All these years later, I think of him: naked and fair, sprawled on that rooming house bed, inviting me, teasing me, telling me – who never thought a thing about himself – that I am manly and handsome and worthy. Alice, of course, in her way, has told me the same. But it was Harry – all his richness and his naughty mouth and his endless ideas of what we could do – that I remember, and that brings him before me, under a railroad bridge: fresh as an apple, green as an emerald, sure as a prophet. My Harry. My own.
– from “Fellatio,” in “Love/Imperfect,” by Christopher T. Leland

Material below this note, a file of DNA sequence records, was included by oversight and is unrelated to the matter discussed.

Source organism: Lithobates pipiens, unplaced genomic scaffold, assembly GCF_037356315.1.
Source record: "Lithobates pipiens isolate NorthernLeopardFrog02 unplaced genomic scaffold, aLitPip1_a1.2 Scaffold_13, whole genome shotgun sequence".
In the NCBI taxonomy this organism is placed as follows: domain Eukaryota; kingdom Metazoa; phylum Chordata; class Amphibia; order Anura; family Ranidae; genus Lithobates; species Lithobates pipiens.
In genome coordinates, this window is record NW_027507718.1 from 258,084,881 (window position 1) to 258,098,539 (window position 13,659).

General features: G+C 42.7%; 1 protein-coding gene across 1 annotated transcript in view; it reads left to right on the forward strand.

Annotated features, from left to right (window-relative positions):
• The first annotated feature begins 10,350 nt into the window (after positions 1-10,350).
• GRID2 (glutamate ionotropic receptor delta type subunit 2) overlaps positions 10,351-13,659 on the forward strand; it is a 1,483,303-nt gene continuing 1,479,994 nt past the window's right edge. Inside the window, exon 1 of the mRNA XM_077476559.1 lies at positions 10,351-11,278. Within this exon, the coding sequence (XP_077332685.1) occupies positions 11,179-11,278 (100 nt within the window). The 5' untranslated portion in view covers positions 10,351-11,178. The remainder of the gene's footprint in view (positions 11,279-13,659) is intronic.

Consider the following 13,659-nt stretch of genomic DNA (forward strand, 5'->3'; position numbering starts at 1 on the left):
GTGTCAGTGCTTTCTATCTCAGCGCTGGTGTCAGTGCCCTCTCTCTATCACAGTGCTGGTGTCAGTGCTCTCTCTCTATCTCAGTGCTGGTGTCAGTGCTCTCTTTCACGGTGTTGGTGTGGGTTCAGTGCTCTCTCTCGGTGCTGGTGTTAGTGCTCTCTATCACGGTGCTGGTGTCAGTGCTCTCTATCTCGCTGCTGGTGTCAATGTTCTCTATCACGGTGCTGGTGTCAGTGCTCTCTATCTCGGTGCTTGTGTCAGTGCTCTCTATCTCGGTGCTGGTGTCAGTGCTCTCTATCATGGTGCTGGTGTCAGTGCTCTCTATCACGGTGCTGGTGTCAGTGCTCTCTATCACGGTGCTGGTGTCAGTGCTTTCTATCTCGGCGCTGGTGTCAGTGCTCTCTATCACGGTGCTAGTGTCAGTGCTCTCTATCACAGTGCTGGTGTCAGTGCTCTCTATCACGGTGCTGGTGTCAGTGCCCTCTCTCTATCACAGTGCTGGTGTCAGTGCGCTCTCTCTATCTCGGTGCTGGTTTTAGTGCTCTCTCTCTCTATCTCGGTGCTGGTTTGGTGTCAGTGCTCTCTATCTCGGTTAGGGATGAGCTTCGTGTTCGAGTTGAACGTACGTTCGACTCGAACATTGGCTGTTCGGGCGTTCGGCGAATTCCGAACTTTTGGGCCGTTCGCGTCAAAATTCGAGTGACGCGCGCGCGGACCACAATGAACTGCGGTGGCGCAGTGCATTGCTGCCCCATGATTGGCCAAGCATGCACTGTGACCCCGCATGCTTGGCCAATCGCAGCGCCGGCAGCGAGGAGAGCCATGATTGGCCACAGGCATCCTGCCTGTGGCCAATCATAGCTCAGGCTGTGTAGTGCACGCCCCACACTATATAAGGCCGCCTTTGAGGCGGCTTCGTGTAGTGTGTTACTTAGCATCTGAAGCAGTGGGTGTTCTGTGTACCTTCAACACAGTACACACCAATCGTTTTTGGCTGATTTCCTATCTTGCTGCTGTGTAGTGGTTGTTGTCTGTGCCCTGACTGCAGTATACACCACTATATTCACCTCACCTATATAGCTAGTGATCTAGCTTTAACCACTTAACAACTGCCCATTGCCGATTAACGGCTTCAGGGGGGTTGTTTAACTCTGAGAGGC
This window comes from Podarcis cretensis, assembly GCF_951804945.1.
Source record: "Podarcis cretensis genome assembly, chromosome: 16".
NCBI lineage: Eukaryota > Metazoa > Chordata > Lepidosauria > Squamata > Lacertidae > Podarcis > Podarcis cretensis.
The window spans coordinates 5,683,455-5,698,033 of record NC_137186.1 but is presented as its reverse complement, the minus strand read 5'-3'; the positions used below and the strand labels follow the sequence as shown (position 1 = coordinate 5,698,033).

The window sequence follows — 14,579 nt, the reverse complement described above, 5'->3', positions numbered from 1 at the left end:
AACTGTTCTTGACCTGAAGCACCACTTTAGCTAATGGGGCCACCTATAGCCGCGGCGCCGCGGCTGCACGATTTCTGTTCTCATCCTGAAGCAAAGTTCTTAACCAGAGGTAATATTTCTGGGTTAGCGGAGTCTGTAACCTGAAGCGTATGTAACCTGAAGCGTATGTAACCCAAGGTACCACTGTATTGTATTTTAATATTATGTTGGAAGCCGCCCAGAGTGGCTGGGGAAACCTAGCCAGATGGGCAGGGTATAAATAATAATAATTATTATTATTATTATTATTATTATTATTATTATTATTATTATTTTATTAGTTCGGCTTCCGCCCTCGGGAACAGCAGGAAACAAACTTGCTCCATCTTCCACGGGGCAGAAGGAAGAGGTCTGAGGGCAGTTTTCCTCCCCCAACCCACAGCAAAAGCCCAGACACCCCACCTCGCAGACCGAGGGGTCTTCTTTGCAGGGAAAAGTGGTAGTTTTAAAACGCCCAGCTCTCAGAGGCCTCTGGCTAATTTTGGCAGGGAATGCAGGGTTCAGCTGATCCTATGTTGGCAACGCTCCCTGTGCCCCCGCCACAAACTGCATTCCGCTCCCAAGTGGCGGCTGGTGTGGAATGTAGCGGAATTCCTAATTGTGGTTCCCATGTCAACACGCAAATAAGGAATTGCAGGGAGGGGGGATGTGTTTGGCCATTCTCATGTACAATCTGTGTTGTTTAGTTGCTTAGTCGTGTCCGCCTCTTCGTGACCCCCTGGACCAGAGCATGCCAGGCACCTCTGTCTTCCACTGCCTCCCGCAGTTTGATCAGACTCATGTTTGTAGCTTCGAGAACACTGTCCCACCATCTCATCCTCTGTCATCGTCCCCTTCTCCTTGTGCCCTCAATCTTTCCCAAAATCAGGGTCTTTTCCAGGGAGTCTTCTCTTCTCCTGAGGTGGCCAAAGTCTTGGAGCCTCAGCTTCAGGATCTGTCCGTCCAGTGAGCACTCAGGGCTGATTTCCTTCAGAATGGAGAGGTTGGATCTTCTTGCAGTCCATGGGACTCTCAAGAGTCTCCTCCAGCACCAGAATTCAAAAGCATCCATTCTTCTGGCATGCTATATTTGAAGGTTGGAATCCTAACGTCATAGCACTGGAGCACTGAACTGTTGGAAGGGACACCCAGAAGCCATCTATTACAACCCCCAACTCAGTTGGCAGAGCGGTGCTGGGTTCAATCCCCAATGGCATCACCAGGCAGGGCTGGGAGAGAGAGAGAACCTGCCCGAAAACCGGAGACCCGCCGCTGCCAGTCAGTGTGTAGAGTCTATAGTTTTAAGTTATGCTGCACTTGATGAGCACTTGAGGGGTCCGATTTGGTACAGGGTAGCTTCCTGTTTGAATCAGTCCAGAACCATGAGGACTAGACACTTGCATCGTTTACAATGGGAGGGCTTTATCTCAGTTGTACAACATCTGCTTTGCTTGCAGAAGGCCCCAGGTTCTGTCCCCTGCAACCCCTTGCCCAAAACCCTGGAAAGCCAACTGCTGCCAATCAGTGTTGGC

Magnus Books, founded by former Alyson Books publisher Don Weise after Alyson’s owner, Here Media, folded its print operation, has announced its first list of books. The eclectic mix of titles includes three novels: “The Two Krishnas,” by Ghalib Shiraz Dhalia, about the closet’s impact on an Indian husband and wife; “Through the Valley of the Nest of Spiders,” by Samuel R. Delany, a worthy successor to his outrageous earlier work, “The Mad Man”; and “Chulito,” by Charles Rice-Gonzalez, about first love for two young Puerto Rican men. Edmund White’s “Sacred Monsters” collects profiles of an essays about iconic writers and artists, among them David Hockney and Allen Ginsburg. In “Holy Terror,” Rev. Mel White issues a call to arms for queers to stand up to the Christian Right; “Perfect Light” is a more pacifist collection of reflections by LGBT Buddhists. Two memoirs address decades in queer lives: political strategist David Mixner looks back, from his retreat into a contemplative life at age 60, on four decades of activism, gay and otherwise, in “At Home with Myself”; “Double Life” depicts the 50-year love story between entertainment veteran Alan Shayne and artist Norman Sunshine, with a foreword by director Mike Nichols. The most provocative title: “Cobra Killer,” by Andrew E. Stoner and Peter A. Conway, which digs into the gruesome slaying by a pair of ex-military hustlers of a rival porn producer – a slaying whose investigation ensnared boyish porn director and performer Brent Corrigan.